A few things strike me as I start writing about Portal 2. For one, how has it taken me until nine years after release to write about this game again? And for two, it’s strange to look back at Ben’s review from 2011 and to think that was one of the early Verdict’s following the relaunch of the site in April of that year. So much time has past, and yet with regards to Valve’s singleplayer games, it’s only now that anything has changed. Following the recent release of Half-Life: Alyx, I felt it right to go back to the one game from the Half-Life and Portal series that I hadn’t completed, and with that impetus, I cleared Portal 2 from my backlog.
Tracing my progress through the game via Steam achievements, it appears that I made strong headway through the Aperture Science Labs in 2011 before making tiny returns in 2012 and 2016, before making more substantial progress last summer. As for why I didn’t finish the game originally, I can offer no explanation. Looking back at the archives, nothing substantial took my focus away writing wise, but as for my brief dallances since then, I can only put that down to being out of sync with the challenges posed in by Stephen Marchant’s Wheatley. Indeed, when I offered up some early impressions of the game, I talked about the need to get myself Thinking With Portals once again.
Without being in the zone for Portal’s challenges, they can take some time to figure out. I’m none too ashamed to reveal that in my last push to complete the game, I fell back onto some handy guides on the internet. Nine years after release, there’s no point in banging my head against a brick wall and getting frustrated. What the guides did tend to reveal when I called upon them was that I wasn’t entirely Thinking With Portals.
There was a certain pace and style to the original Portal, and the three gels and energy tunnels that were new for the sequel really offered a new twist on what was an extremely successful formula. The moments in my last couple of chapters where I put the puzzle together without resorting to a guide provided me with the kind of buzz the I rarely receive from solving puzzles in other games. My girlfriend, stuck in the Corona lockdown with me, gave me more than one funny look while I yelped out in excitement when the lightbulb went off in my head for a few levels.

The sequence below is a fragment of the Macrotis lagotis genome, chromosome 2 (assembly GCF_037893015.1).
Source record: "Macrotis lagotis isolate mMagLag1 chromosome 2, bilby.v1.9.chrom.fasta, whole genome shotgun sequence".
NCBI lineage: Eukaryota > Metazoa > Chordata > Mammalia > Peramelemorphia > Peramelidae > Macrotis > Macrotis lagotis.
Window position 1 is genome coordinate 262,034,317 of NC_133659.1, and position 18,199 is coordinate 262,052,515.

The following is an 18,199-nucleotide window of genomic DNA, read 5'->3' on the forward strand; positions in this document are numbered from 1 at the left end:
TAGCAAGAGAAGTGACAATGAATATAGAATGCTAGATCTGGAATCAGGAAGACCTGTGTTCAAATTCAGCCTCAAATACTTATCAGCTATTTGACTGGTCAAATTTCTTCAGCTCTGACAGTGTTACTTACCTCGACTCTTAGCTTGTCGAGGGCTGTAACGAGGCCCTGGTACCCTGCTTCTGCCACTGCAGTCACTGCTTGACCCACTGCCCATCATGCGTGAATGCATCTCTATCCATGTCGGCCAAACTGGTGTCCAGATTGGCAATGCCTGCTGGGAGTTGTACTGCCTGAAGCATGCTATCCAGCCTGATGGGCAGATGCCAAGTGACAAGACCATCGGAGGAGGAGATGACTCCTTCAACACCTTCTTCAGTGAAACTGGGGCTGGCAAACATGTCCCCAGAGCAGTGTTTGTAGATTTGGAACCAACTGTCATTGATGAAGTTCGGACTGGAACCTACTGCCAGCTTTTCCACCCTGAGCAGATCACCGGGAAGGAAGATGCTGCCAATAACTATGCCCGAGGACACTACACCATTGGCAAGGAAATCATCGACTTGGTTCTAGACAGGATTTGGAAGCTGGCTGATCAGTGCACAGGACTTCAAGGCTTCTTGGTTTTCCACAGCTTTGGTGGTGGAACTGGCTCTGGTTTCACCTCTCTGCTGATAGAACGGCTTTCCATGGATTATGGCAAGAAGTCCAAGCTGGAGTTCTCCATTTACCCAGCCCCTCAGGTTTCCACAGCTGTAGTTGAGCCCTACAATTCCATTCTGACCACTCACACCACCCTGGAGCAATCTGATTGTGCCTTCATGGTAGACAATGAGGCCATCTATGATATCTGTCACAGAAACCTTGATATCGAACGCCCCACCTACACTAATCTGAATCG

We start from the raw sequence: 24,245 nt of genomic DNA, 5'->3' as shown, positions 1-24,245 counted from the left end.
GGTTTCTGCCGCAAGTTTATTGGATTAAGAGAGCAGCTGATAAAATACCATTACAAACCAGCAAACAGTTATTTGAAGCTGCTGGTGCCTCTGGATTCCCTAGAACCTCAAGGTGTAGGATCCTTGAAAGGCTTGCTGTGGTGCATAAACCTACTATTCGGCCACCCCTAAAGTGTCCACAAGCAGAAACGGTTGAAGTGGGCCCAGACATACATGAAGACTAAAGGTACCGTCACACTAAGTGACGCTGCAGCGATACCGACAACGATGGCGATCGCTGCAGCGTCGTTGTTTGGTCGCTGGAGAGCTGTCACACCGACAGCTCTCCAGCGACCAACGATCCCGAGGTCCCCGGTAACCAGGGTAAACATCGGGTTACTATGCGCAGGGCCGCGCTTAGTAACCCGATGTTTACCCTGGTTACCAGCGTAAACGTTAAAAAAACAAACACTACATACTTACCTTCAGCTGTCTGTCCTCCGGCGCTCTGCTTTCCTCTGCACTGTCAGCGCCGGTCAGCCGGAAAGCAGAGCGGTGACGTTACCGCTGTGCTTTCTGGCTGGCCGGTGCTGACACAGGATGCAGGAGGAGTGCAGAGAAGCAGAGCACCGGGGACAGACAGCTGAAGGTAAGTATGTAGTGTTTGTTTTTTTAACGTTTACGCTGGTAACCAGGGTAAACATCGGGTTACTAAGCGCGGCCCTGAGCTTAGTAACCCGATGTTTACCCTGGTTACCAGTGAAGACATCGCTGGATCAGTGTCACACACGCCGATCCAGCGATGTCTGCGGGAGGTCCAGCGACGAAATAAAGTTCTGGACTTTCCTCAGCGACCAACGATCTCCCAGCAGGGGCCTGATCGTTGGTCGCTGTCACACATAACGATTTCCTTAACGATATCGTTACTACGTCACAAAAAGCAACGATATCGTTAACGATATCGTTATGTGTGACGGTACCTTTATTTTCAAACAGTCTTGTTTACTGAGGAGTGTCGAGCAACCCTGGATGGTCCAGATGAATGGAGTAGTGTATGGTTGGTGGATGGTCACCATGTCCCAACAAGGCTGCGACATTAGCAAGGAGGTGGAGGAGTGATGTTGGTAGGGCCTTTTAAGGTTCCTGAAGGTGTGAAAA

The two Portal titles are really quite different from the mainline Half-Life games, and showed that Valve had a fantastic grasp over characters, world building and most important, humour. The Half-Life titles are exceptional adventures in their own right, but for me Portal shows the breadth of talent in that studio. Their quest for perfection might well have held them back from releasing more singleplayer wonders to us in the years since Portal 2, but when they produced masterpieces like this, we can’t hold that against them too much.
If you’re looking at those playing Alyx right now in the delights of VR, take a look at Valve’s back catalogue and give this one another blast. The jokes are still sharp, and the performances from Ellen McLain, JK Simmonds and Merchant are something to behold.